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Blood Sugar Levels: Trucking Through the Confusion
As the trucking industry continues to lure new drivers into the profession with promises of high pay and an exciting career, the fact remains that with a paltry average annual salary of just $38,000 and a 14-hour workday, a driver can easily log thousands of hours each. a year and only an average rate of just over $8.00 per hour.
Combine this with a lack of proper sleep and rest, poor choices in the availability of healthy foods, coupled with overall social abnormalities in lifestyle, and it’s no wonder professional truck driving is considered by many health professionals to be one of the most dangerous jobs in America. .
As the industry focuses on the importance of delivering cargo on time, drivers are forced to grab high-calorie junk food containing carbohydrates as a quick snack, often having to eat it while still running down the road. Thanks to the 14-hour rule, diabetes is estimated to be on the rise among truck drivers.
When one is looking for a guide to the correct blood sugar level, one can find various charts with very different ranges, leaving many in a state of confusion:
- Source 1:
Fasting = 70-110
1 hour after eating = 90-150
2 hours after eating = 80-140
3 hours after eating = 60-110
The same source also recommends the following “acceptable” ranges:
Fasting = 60-120
1 hour after a meal = 80-180
2 hours after eating = 70-150
3 hours after eating = 60-130
- Source 2:
Fasting = 80-140
1 hour after eating = 100-160
2 hours after eating = less than 180
- Source 3:
Fasting = 70-100
2 hours after eating = 70-140
This resource also provides changes in blood sugar levels based on your age:
2 hours after eating:
· Less than 140 (50 and under)
· Less than 150 (50-60)
· Less than 160 (60 and over)
A well-known major source of diabetes lists the normal fasting range as 70-130, but still, if the reading is higher than 126, a diagnosis of diabetes is made. After 1-2 hours of eating, they show a range of less than 180. They go on to state that on a “random” test, if the reading is 200 or higher, diabetes is also diagnosed.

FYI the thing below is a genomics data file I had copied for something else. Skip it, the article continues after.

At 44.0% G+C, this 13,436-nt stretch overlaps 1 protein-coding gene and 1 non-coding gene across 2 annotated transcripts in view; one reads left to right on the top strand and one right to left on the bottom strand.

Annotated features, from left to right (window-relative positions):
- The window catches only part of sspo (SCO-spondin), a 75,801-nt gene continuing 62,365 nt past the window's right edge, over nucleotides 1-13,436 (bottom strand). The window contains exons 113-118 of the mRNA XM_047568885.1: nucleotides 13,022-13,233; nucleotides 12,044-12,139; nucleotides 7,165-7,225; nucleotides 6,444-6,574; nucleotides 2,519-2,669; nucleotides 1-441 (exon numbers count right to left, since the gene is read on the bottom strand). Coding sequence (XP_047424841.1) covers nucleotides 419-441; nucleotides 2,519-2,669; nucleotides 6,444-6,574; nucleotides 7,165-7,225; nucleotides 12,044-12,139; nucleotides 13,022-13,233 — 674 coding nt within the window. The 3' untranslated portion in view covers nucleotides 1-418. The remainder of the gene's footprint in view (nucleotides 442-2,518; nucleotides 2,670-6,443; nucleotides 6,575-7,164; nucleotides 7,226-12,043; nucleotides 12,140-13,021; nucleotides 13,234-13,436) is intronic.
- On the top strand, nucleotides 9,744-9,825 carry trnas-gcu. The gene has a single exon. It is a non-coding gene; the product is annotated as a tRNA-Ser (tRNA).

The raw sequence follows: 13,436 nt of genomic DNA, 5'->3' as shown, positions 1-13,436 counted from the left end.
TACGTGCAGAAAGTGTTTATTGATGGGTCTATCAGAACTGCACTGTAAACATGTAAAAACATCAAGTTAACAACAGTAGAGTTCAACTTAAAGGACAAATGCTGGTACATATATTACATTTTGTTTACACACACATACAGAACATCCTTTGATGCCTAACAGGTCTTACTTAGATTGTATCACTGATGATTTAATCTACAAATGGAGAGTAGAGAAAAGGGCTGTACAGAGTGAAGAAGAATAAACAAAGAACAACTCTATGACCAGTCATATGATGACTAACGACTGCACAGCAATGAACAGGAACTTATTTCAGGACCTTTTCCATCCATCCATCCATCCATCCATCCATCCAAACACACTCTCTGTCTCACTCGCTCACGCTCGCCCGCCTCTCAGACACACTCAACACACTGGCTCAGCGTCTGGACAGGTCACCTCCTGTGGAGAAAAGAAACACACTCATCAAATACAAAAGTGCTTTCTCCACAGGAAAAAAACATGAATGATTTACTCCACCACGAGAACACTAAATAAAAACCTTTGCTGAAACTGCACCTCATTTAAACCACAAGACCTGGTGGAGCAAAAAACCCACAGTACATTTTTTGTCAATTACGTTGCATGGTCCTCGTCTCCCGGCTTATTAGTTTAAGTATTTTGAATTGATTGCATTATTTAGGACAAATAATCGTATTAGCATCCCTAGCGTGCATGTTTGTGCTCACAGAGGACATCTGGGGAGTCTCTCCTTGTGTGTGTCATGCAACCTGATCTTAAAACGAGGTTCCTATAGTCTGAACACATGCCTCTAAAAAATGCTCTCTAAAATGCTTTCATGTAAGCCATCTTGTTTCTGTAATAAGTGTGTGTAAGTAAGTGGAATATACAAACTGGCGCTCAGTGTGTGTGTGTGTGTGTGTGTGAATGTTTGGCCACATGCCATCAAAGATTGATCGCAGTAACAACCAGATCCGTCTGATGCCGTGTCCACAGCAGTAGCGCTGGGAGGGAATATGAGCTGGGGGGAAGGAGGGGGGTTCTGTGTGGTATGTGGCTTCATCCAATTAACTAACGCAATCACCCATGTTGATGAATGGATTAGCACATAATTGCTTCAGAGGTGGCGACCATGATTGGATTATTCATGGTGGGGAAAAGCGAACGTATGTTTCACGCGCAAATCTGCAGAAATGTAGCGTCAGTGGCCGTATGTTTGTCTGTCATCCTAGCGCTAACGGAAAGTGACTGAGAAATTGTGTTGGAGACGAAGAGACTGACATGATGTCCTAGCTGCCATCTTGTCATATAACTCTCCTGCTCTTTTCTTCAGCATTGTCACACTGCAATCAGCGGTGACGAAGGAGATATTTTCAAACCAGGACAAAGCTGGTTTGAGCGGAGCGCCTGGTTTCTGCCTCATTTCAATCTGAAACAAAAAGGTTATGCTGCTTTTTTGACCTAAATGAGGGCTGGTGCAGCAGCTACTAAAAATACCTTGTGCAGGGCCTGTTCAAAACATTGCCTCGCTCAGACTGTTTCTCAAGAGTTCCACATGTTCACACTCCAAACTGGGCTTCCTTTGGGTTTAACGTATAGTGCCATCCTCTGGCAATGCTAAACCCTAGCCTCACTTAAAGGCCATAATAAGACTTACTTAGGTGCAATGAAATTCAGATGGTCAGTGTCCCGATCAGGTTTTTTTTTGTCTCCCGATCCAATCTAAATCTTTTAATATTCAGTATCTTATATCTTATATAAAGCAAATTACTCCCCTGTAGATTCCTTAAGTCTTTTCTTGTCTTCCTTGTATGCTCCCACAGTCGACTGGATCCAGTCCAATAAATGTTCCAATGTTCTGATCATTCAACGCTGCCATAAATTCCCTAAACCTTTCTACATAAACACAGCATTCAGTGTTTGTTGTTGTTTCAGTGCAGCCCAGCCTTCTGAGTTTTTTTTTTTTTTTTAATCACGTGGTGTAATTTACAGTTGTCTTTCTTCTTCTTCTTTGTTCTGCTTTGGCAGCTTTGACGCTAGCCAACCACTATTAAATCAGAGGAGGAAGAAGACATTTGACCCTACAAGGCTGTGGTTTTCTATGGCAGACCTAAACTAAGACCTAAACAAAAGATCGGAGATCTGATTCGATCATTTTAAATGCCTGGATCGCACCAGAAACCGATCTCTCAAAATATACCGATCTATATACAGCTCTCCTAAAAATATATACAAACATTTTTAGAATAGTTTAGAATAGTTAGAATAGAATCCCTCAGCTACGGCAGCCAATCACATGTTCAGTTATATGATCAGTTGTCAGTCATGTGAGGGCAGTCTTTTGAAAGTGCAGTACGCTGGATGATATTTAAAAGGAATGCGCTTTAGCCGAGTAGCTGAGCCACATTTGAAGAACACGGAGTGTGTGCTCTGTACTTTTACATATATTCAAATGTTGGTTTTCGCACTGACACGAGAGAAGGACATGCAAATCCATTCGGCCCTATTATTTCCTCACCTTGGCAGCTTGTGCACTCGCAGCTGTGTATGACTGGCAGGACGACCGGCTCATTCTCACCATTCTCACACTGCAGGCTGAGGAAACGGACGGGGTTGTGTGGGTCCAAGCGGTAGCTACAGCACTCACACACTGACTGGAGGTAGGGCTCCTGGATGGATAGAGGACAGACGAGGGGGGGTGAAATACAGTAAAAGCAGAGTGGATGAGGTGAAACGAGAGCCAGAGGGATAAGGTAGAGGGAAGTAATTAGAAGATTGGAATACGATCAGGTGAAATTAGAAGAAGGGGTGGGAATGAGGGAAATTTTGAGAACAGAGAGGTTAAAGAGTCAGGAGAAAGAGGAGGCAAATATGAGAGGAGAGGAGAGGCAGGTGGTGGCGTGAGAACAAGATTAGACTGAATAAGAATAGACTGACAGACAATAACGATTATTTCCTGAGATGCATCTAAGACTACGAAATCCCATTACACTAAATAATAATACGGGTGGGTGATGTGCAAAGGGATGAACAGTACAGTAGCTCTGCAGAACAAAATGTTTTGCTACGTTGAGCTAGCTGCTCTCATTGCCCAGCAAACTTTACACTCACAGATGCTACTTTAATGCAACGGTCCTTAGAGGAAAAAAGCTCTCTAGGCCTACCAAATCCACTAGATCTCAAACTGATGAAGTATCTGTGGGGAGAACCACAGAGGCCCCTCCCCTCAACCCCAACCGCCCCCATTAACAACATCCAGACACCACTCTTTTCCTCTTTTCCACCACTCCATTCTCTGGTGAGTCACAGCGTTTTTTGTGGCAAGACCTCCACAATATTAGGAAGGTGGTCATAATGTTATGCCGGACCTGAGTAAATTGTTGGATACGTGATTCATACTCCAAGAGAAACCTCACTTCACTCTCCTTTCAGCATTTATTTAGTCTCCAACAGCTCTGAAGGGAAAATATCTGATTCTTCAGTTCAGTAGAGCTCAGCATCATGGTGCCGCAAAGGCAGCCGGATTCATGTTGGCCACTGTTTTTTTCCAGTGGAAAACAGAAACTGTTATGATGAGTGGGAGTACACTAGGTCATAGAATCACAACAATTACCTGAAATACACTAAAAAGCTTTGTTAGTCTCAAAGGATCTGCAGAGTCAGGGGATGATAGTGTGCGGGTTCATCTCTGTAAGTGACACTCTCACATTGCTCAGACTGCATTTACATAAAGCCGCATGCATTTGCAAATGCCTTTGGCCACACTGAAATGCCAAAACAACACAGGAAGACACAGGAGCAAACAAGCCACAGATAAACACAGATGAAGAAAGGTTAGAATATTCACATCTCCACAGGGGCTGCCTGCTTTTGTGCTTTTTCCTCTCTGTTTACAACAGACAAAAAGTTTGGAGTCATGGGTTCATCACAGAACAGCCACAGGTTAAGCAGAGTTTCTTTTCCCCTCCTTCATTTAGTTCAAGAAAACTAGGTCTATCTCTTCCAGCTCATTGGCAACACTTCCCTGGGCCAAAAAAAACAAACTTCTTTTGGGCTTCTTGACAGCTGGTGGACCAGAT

I decided to test these charts and after taking my personal fasting data, my blood sugar came out as 112, which listed me as “control” in the above example and also according to source two, but not “control” on source one and three, although according to source one, the figure of 112 is “acceptable.”
An hour after I ate a high sugar meal my level went up to 235 and the above example as in all sources I am like high or “out of control”. Two hours after eating, my level came back at 127, “under control” from all the above sources.
Finally, three hours after my last meal, my BG was 109, which is acceptable with all of the above sources…except for one final recommendation.
Blood glucose level confusion
All of my readings, every single one, from fasting to three hours after eating, came out high or “out of control” according to another guideline provided by the American Truck Drivers Diabetes Association.
To summarize the final results of my tests, my measurement of fasting failed with every source, but was also “acceptable”. Also it was acceptable via source 2 but failed on source 3 and was fine with main source but failed with ATDDA.
My one hour reading failed for all sources and the two and three hour readings were acceptable for all sources except ATDDA.
So what exactly are normal blood glucose control ranges for diabetics? According to the ATDDA, the confusion lies in trying to separate normal blood sugar levels between diabetics and non-diabetics.
He claims that normal glucose levels are the same for both individuals:
Fasting = 70-90
1 hour after eating = 140 or less
2 hours after eating = 120 or less
3 hours after eating = less than 100
High blood sugar leads to complications in diabetics who do not have diabetes itself. These complications include heart and kidney disease, stroke, neuropathy, blindness and amputation. Many of these different guidelines are not as strict about keeping blood sugar levels down, nor do they take into account the abnormal lifestyles of professional truck drivers.
Following guidelines that are closer to what a diabetic’s blood sugar should be will greatly reduce the risk of these complications. One should be concerned with staying as close to the “normal” range as possible, the range being outlined by the ATDDA.
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